Faure / Greenwood / Wagner / Part
I've always listened to a lot of classical music but I'm fairly sure I haven't posted much on here before (the spectacular Gabor Szabo Love Theme from Spartacus comes pretty close) but since I recently borrowed a much bigger Ipod to the one I'm used to I've had the luxury of carting around about 10 times as much music which has led to some great rediscoveries.
Elsewhere, in the production of Julius Caesar I'm performing in at the moment this piece is used when Caesar's body is borne off stage. I'm usually biased towards Deutsche Grammaphon but this version put out by EMI of the Paris Conservatoire is a timely reminder of the golden age of recording.
Another more contemporary work that makes an appearance in Caesar is some of Jonny Greenwood's classical compositions for the soundtrack of There Will Be Blood.
Teddy Tahu does a magnificent rendition of this song from Wagner's Tannhauser but this older recording comes from the 111 Years of Deutsche Grammaphon collection, which I had easier access to.
Finally, one of the few songs that makes you feel like your whole life is stretching out in front of you. This piece of Estonian minimalism has suffered tangentially at the hands of overplay in movie soundtracks, but it's featured so heavily for good reason. If you enjoy it, check out Part's Cantus in Memorial of Benjamin Britten.
Northeast Party House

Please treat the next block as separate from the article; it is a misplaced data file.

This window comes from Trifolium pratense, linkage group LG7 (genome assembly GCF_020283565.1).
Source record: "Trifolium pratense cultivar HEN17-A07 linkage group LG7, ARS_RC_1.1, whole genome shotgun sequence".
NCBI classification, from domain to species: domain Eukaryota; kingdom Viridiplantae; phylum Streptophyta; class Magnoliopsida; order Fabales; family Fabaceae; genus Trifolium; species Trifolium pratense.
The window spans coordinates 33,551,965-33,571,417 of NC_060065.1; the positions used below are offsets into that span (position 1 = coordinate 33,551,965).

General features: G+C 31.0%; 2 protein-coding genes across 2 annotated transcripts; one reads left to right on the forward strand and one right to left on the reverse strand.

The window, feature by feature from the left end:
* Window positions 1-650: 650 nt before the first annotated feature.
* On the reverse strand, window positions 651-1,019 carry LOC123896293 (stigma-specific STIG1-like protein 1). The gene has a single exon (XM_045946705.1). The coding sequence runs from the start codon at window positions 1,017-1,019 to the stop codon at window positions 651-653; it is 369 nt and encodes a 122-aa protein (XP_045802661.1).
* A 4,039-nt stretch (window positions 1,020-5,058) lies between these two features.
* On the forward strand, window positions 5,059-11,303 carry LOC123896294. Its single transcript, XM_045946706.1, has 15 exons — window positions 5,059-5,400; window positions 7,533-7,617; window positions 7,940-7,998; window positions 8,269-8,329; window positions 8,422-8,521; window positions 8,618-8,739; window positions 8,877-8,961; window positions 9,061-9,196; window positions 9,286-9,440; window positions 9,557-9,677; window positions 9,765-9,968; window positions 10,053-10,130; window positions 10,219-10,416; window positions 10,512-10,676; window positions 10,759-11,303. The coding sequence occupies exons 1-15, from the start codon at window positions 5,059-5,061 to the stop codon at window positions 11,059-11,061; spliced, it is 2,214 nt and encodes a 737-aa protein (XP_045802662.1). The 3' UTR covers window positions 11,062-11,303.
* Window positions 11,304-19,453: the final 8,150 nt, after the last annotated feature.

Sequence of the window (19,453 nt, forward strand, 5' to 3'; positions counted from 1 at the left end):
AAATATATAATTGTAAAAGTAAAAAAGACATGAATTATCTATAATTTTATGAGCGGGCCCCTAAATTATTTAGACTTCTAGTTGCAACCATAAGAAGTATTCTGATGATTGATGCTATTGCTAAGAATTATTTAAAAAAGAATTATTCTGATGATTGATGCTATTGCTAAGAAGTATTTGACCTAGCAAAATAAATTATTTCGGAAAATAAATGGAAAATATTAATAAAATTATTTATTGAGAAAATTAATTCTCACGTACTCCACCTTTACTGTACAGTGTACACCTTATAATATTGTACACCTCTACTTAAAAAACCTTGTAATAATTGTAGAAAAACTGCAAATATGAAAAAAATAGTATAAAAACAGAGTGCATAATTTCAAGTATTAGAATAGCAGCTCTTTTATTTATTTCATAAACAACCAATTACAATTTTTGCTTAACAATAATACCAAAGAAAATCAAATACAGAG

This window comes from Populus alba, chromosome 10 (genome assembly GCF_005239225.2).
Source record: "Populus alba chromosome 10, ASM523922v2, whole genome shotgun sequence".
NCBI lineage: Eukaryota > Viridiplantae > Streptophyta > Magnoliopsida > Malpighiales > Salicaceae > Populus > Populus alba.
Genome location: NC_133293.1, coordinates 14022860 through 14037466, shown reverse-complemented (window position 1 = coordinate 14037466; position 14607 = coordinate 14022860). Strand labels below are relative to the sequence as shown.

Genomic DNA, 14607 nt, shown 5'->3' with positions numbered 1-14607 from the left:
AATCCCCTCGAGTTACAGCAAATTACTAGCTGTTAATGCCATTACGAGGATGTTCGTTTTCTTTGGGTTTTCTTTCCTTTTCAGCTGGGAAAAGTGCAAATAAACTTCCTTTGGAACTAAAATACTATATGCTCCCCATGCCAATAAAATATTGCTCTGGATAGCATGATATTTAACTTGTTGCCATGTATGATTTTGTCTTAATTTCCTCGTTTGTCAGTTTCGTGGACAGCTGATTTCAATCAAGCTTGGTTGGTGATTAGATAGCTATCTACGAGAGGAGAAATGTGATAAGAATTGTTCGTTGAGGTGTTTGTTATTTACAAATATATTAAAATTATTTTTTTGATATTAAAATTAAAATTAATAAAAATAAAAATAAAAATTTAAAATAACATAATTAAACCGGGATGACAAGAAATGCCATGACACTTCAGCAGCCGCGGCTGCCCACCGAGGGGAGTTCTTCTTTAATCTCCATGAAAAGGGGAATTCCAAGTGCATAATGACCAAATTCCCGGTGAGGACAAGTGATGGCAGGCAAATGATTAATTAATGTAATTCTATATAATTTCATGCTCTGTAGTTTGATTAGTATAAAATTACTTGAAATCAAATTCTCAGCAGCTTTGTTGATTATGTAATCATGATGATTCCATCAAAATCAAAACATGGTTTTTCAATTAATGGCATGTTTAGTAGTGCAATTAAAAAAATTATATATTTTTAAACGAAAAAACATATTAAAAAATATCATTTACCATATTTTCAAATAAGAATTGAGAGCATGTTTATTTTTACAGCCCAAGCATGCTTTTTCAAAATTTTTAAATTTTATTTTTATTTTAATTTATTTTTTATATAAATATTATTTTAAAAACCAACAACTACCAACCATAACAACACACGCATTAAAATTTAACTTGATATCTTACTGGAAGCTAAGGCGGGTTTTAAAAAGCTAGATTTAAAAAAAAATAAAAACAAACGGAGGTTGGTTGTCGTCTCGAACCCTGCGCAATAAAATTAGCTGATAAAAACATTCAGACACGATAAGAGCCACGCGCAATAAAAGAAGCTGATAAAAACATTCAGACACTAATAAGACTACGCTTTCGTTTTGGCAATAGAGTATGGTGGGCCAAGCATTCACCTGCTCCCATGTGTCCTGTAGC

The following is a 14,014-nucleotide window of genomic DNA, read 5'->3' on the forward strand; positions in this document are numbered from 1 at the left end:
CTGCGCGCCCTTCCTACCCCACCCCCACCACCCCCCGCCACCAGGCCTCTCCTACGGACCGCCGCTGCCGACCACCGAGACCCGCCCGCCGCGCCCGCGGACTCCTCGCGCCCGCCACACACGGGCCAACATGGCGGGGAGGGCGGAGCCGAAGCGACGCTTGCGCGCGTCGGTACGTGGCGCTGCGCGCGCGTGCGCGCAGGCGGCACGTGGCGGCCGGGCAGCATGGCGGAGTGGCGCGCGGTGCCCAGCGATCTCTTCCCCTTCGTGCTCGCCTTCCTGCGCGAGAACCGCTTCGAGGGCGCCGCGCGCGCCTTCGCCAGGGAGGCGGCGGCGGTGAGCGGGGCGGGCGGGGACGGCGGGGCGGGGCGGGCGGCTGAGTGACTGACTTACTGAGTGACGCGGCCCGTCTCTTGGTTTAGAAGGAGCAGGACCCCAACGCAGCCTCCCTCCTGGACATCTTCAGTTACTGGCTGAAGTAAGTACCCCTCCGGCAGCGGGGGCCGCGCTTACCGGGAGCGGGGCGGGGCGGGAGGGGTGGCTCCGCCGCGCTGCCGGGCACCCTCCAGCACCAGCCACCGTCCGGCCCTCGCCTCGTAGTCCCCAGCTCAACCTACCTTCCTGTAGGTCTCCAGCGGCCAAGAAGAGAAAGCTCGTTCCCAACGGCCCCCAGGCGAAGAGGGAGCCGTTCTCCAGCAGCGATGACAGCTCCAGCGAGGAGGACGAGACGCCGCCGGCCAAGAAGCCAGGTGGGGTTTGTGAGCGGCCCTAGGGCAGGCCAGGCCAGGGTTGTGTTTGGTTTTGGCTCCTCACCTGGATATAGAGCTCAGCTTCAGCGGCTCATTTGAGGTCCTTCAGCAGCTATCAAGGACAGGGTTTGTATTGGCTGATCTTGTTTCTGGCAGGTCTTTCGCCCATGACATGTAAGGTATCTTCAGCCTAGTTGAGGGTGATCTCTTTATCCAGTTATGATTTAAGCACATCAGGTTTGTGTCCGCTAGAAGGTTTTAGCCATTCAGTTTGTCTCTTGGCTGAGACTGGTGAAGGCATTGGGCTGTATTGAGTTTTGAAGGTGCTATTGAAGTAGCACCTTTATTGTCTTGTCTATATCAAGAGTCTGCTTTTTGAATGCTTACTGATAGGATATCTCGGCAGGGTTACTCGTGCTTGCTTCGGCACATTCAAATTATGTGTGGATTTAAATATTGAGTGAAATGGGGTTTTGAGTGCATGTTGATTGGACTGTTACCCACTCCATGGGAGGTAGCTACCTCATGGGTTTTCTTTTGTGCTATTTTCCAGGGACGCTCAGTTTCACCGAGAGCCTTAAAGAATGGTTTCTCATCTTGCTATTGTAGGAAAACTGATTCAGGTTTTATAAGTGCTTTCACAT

i wrote / a letter
Moving into much more different terrain now with local band Northeast Party House; a really well-mixed, high quality track from a group that's even better live.
so hard / finding inspiration
The Church walk the giddy tightrope between jangle-pop and Australian post-punk in a song that'll surprise the casual listener, only familiar with Under the Milky Way Tonight.
made the fatal / mistake
I hadn't heard a lot of the "last" Joy Division album, Still, but when listening through their live recordings I found The Only Mistake, and it was only then that I checked out the studio version. I also included Sound of Music, even though I've usually toss up between the Still track and the Peel Sessions version.
Having heard the Dilla instrumental that this is built around hundreds of times I was really pleasantly surprised to come across this track from the (one of many) posthumous Dilla albums, Jay Stay Paid.
Gang of Four
it's the cause / of all my thinking
I've probably listened to more Gang of Four over the last four years than any other band but over the last week I've been revisiting Return the Gift! and their Peel Sessions in particular. The best Peel Sessions are always those where the band mix up the way they play their songs, as they do on this record, but this take on Guns Before Butter is fairly true to form, except for the vocal panning at the beginning.